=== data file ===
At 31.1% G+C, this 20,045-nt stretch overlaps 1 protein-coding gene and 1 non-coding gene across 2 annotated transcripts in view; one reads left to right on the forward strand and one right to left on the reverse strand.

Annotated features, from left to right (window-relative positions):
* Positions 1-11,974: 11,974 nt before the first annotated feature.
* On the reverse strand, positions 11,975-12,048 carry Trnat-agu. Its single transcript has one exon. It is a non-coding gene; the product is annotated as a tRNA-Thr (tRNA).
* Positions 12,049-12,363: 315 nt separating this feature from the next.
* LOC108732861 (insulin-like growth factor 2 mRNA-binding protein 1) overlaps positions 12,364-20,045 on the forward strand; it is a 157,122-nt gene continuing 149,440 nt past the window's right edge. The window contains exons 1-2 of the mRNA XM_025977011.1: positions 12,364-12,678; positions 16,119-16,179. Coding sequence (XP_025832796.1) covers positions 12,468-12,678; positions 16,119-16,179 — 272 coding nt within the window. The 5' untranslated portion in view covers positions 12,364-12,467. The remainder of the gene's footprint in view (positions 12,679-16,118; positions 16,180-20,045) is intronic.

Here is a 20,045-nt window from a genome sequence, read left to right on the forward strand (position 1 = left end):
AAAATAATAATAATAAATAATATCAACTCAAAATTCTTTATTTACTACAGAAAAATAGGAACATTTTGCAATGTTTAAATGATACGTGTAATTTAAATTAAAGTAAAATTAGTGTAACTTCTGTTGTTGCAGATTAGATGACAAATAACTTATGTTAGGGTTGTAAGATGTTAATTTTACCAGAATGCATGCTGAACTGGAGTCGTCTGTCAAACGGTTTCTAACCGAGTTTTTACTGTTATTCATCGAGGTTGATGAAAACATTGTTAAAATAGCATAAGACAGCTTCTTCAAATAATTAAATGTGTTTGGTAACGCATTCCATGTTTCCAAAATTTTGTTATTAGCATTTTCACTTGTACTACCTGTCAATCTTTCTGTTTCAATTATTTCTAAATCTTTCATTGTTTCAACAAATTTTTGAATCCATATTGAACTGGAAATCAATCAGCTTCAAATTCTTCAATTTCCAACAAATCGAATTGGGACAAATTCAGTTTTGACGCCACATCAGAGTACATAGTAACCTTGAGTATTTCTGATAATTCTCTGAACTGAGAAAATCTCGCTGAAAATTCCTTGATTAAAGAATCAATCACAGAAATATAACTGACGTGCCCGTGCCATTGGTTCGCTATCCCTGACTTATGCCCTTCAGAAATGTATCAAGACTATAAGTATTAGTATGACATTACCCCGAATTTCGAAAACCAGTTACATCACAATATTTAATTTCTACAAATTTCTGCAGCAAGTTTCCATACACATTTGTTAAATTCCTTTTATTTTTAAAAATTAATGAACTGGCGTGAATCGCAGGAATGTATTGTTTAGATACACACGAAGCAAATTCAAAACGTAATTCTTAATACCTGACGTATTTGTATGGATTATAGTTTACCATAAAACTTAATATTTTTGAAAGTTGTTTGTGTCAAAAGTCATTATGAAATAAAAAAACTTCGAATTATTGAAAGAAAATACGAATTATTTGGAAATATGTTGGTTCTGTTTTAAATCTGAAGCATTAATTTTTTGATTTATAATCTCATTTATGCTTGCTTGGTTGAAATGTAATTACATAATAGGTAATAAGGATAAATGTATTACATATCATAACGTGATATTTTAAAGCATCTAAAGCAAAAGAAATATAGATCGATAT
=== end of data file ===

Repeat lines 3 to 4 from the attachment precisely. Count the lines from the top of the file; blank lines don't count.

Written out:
* Positions 1-11,974: 11,974 nt before the first annotated feature.
* On the reverse strand, positions 11,975-12,048 carry Trnat-agu. Its single transcript has one exon. It is a non-coding gene; the product is annotated as a tRNA-Thr (tRNA).